Abstract

On SEM-based cathodoluminescence systems (scanned CL), methods are needed to overcome image-quality problems caused by persistent luminescence of carbonate minerals. An effective solution to the persistence problem is to acquire images using only the shorter wavelengths, most easily done by using a broadband, short-wavelength (UV-blue range) filter. The filter used provides 80% to 90% transmissivity in the range of 385 to 495 nm and some transmissivity as low as 350 nm. The filter allows transmission of the relatively nonpersistent UV-violet luminescence present in most carbonates in the range of 350 to 425 nm, but blocks the common orange-red wavelength luminescence found in carbonates. The lack of imaging problems in subsequent images shows that persistent luminescence in carbonates is primarily in the orange-red wavelengths. Cathodoluminescence images produced using a short-wavelength filter are comparable in detail to those obtained from conventional light-microscope-based cathodoluminescence systems. In almost all examples, features visible in the orange-red wavelengths show corresponding variations in luminescence in the shorter wavelengths.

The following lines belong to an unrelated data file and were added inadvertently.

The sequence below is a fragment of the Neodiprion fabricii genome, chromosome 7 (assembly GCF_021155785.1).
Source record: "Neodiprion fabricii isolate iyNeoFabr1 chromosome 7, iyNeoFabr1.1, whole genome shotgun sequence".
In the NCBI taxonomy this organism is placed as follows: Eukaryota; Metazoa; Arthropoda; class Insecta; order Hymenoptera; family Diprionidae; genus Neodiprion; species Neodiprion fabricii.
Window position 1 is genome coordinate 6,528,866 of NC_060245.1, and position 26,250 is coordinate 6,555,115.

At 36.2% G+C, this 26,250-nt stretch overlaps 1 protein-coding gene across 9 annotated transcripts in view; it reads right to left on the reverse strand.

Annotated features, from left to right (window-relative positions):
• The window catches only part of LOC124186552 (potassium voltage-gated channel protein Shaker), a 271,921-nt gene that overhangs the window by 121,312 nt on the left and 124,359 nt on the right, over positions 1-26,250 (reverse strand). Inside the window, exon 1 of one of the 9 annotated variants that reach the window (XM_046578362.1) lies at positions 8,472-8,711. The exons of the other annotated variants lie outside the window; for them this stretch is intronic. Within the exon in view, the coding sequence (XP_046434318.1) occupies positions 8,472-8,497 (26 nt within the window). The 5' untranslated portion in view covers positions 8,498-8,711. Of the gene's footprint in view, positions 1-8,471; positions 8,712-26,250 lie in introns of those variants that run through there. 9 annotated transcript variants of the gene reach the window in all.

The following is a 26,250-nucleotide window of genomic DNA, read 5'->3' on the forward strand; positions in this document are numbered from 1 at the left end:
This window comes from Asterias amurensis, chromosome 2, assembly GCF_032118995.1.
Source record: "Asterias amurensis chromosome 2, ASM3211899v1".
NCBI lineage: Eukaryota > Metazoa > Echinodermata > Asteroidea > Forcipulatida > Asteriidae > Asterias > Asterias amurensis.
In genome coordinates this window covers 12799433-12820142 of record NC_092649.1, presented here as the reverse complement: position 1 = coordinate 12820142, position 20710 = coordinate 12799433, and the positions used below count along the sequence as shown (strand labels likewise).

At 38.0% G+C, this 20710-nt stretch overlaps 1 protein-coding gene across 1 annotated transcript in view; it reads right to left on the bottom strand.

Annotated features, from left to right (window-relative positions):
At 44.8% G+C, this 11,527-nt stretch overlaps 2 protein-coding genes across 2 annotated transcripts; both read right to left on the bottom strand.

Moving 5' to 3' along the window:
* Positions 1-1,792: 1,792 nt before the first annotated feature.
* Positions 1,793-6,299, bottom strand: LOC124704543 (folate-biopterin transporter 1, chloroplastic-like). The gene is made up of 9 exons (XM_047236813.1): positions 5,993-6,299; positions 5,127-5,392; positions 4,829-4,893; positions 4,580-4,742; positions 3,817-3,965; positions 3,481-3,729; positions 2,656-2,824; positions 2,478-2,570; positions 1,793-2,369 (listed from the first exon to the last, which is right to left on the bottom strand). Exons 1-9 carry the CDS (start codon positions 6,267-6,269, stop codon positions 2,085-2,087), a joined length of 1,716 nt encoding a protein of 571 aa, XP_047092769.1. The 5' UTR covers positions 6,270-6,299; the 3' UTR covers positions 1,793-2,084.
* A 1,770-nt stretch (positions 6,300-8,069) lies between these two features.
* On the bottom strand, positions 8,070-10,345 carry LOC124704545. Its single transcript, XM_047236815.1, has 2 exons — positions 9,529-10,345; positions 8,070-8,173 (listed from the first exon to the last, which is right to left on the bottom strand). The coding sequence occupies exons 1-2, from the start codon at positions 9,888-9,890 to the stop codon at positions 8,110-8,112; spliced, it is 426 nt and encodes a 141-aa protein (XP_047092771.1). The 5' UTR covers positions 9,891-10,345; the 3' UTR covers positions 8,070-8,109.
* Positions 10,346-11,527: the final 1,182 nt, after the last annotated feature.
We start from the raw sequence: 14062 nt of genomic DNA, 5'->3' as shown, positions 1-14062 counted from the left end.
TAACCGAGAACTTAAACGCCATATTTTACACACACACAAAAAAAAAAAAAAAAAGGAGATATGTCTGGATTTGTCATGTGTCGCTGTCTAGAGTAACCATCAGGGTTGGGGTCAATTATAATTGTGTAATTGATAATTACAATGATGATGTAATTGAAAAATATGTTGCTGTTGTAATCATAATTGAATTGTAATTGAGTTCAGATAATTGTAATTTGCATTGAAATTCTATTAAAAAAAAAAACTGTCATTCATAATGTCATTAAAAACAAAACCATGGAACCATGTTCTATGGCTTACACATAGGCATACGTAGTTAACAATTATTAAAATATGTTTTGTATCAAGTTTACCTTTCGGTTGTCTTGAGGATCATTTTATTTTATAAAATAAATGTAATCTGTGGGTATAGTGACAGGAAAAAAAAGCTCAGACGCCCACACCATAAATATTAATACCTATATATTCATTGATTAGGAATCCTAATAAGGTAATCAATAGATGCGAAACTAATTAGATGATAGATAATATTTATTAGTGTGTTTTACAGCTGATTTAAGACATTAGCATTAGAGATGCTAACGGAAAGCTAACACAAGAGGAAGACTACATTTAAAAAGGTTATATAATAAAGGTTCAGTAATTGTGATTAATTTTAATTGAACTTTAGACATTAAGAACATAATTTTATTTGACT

You do not currently have access to this article.